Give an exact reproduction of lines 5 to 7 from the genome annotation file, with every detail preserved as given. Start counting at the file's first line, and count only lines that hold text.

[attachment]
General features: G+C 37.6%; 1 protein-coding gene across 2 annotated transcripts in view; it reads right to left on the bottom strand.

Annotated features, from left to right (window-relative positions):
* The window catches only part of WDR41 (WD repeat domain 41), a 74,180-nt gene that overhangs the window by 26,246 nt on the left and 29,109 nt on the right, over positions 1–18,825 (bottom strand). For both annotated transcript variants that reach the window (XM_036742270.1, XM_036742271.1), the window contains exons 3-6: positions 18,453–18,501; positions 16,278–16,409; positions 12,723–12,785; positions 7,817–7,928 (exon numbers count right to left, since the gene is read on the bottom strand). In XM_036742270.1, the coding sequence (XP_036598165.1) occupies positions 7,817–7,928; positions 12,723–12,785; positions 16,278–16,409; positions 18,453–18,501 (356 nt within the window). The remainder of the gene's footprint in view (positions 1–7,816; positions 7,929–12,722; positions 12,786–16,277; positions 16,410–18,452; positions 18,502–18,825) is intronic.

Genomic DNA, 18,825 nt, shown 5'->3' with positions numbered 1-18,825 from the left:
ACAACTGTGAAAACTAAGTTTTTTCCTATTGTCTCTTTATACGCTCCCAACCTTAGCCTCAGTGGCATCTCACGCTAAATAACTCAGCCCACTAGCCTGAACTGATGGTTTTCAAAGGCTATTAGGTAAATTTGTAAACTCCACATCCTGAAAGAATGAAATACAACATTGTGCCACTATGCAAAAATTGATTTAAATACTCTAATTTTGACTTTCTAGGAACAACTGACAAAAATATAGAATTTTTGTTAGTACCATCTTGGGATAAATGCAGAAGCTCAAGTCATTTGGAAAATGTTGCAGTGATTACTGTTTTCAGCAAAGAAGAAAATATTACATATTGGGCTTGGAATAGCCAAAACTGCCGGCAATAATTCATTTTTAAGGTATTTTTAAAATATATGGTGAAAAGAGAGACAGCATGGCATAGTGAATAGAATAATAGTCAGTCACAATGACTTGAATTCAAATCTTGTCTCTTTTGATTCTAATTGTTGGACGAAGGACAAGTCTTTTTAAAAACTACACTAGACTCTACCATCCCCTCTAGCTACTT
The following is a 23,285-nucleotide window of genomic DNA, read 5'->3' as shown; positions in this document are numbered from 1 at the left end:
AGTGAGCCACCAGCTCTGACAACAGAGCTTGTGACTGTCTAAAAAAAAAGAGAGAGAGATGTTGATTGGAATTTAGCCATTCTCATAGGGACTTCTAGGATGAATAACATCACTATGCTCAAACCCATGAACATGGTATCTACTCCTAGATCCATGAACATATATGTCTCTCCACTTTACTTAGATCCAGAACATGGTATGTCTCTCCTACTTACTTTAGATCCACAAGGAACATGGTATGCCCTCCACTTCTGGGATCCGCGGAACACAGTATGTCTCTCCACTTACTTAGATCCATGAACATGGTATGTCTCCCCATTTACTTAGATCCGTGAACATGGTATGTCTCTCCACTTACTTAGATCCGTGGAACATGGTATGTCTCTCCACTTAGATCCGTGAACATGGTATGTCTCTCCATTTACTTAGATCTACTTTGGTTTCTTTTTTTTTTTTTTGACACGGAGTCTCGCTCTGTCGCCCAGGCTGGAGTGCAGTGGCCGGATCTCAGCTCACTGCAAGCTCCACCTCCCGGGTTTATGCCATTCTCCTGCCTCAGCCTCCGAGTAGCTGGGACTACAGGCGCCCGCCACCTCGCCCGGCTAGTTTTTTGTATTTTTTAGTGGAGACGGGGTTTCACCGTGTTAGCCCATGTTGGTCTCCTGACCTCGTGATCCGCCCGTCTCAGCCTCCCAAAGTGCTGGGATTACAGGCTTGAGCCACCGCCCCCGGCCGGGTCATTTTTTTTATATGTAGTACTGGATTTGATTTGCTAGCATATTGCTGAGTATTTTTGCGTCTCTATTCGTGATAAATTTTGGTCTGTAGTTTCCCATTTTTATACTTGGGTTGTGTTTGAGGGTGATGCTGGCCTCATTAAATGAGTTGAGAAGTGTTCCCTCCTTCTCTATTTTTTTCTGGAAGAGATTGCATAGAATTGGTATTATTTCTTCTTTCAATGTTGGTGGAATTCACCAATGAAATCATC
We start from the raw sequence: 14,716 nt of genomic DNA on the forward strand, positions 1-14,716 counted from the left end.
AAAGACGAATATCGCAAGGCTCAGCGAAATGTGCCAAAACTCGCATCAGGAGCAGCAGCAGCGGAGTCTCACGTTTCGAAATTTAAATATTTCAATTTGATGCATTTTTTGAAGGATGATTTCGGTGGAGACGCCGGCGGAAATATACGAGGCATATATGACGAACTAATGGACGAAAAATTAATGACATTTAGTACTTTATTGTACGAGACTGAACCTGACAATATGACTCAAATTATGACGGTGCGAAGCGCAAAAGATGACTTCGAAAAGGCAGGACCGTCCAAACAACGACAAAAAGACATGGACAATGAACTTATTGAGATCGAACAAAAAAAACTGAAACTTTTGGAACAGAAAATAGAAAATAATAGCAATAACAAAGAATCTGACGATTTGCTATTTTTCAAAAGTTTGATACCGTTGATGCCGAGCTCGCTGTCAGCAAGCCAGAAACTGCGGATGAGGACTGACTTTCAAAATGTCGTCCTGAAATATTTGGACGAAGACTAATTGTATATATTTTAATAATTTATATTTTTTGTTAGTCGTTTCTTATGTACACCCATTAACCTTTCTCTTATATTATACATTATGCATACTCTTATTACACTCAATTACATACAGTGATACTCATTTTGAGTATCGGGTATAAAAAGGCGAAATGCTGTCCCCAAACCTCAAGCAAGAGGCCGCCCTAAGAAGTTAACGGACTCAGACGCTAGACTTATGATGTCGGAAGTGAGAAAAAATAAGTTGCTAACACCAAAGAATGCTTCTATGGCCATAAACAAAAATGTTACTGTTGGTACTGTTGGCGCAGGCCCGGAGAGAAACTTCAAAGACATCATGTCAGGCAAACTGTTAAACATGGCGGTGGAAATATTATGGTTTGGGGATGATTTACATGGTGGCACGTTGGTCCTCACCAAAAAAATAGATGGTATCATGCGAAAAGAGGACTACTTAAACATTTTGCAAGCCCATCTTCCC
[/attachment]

ACAACTGTGAAAACTAAGTTTTTTCCTATTGTCTCTTTATACGCTCCCAACCTTAGCCTCAGTGGCATCTCACGCTAAATAACTCAGCCCACTAGCCTGAACTGATGGTTTTCAAAGGCTATTAGGTAAATTTGTAAACTCCACATCCTGAAAGAATGAAATACAACATTGTGCCACTATGCAAAAATTGATTTAAATACTCTAATTTTGACTTTCTAGGAACAACTGACAAAAATATAGAATTTTTGTTAGTACCATCTTGGGATAAATGCAGAAGCTCAAGTCATTTGGAAAATGTTGCAGTGATTACTGTTTTCAGCAAAGAAGAAAATATTACATATTGGGCTTGGAATAGCCAAAACTGCCGGCAATAATTCATTTTTAAGGTATTTTTAAAATATATGGTGAAAAGAGAGACAGCATGGCATAGTGAATAGAATAATAGTCAGTCACAATGACTTGAATTCAAATCTTGTCTCTTTTGATTCTAATTGTTGGACGAAGGACAAGTCTTTTTAAAAACTACACTAGACTCTACCATCCCCTCTAGCTACTT
The following is a 23,285-nucleotide window of genomic DNA, read 5'->3' as shown; positions in this document are numbered from 1 at the left end:
AGTGAGCCACCAGCTCTGACAACAGAGCTTGTGACTGTCTAAAAAAAAAGAGAGAGAGATGTTGATTGGAATTTAGCCATTCTCATAGGGACTTCTAGGATGAATAACATCACTATGCTCAAACCCATGAACATGGTATCTACTCCTAGATCCATGAACATATATGTCTCTCCACTTTACTTAGATCCAGAACATGGTATGTCTCTCCTACTTACTTTAGATCCACAAGGAACATGGTATGCCCTCCACTTCTGGGATCCGCGGAACACAGTATGTCTCTCCACTTACTTAGATCCATGAACATGGTATGTCTCCCCATTTACTTAGATCCGTGAACATGGTATGTCTCTCCACTTACTTAGATCCGTGGAACATGGTATGTCTCTCCACTTAGATCCGTGAACATGGTATGTCTCTCCATTTACTTAGATCTACTTTGGTTTCTTTTTTTTTTTTTTGACACGGAGTCTCGCTCTGTCGCCCAGGCTGGAGTGCAGTGGCCGGATCTCAGCTCACTGCAAGCTCCACCTCCCGGGTTTATGCCATTCTCCTGCCTCAGCCTCCGAGTAGCTGGGACTACAGGCGCCCGCCACCTCGCCCGGCTAGTTTTTTGTATTTTTTAGTGGAGACGGGGTTTCACCGTGTTAGCCCATGTTGGTCTCCTGACCTCGTGATCCGCCCGTCTCAGCCTCCCAAAGTGCTGGGATTACAGGCTTGAGCCACCGCCCCCGGCCGGGTCATTTTTTTTATATGTAGTACTGGATTTGATTTGCTAGCATATTGCTGAGTATTTTTGCGTCTCTATTCGTGATAAATTTTGGTCTGTAGTTTCCCATTTTTATACTTGGGTTGTGTTTGAGGGTGATGCTGGCCTCATTAAATGAGTTGAGAAGTGTTCCCTCCTTCTCTATTTTTTTCTGGAAGAGATTGCATAGAATTGGTATTATTTCTTCTTTCAATGTTGGTGGAATTCACCAATGAAATCATC